Students who are truly interested in computer science would enjoy learning about those programmers who went before them, and how they overcame their difficulties.
If you were to browse through a typical university catalog to see what introductory courses were offered by the computer science department, you would probably find something similar at most every school. Students begin by learning the basics of programming in a high-level language, along with a tour of discrete mathematics. Not a bad start, really, but I think that something is missing.
When I began my formal study of computer science, I came across a book called "The New Hacker's Dictionary," edited by Eric S. Raymond. I found that book to be quite delightful. I learned about Digital Equipment Corporation and their PDP-series computers; I learned about Richard Stallman and the GNU Project; I learned about the MIT Artificial Intelligence Lab and the Tech Model Railroad Club; I learned about Lisp and the lambda calculus.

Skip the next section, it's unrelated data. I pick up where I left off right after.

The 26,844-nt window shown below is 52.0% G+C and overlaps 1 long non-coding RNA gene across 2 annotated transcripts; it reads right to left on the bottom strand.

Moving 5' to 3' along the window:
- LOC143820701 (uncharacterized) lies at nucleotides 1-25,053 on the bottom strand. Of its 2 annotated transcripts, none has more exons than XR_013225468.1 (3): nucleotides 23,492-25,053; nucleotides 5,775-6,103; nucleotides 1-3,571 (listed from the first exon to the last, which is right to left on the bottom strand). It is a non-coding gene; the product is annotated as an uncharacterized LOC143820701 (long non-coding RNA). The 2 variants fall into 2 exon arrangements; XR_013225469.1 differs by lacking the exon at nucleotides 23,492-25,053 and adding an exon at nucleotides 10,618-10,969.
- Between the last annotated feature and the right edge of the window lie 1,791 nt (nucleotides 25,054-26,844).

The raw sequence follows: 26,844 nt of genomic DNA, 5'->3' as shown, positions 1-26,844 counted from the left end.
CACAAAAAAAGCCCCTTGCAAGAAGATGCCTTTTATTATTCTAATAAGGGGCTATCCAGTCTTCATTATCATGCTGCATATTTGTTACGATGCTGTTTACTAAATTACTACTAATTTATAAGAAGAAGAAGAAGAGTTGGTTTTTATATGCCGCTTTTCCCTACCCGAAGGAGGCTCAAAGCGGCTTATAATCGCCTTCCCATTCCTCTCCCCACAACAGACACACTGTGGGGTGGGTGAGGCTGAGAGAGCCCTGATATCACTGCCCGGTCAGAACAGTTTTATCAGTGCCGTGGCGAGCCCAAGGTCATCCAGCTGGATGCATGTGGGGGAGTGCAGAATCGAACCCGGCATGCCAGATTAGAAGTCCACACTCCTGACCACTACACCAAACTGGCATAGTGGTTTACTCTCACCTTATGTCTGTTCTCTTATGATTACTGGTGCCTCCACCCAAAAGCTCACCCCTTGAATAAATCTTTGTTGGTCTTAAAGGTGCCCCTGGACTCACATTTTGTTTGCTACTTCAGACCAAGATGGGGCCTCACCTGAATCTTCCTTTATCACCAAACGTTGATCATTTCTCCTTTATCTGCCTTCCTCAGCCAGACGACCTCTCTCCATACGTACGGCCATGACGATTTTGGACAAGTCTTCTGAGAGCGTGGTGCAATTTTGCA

Did all of this learning help me write a better calculator program in C? Did it help me untangle the mysterious concepts of inductive proofs? Well, maybe not. But it provided me with a historical and anecdotal foundation for my chosen field of study. It made computer science more enjoyable for me. And it made me somewhat unique, in that not every student spent time learning this material.
Absolutely, we need to learn about the state of the art in computing. We need to learn how to function in a constantly improving technological world. But some appreciation for the past would be good for us, too. I think that we will also find that some of the work that has been done in the past is still useful today; Lisp continues to be a very powerful programming environment and the GNU Project is still underway, with much software already written.
I would suggest that a computer science curriculum should, fairly early on, include teaching about the history of the field. It doesn't have to be a boring topic; in fact, it shouldn't be. I suspect that those students who are truly interested in computer science would enjoy learning about those programmers who went before them, and how they overcame their difficulties. They would enjoy learning about the great computer systems of the past and what made them so great, along with the bad computer systems and what made them so bad.
They would also enjoy getting to study computers and have it count for "humanities" credit. Now if we could only convince the registrar that Java is a foreign language . . . .
About the Author
Trevis Rothwell is a computer scientist, musician, and graduate of Cornell College.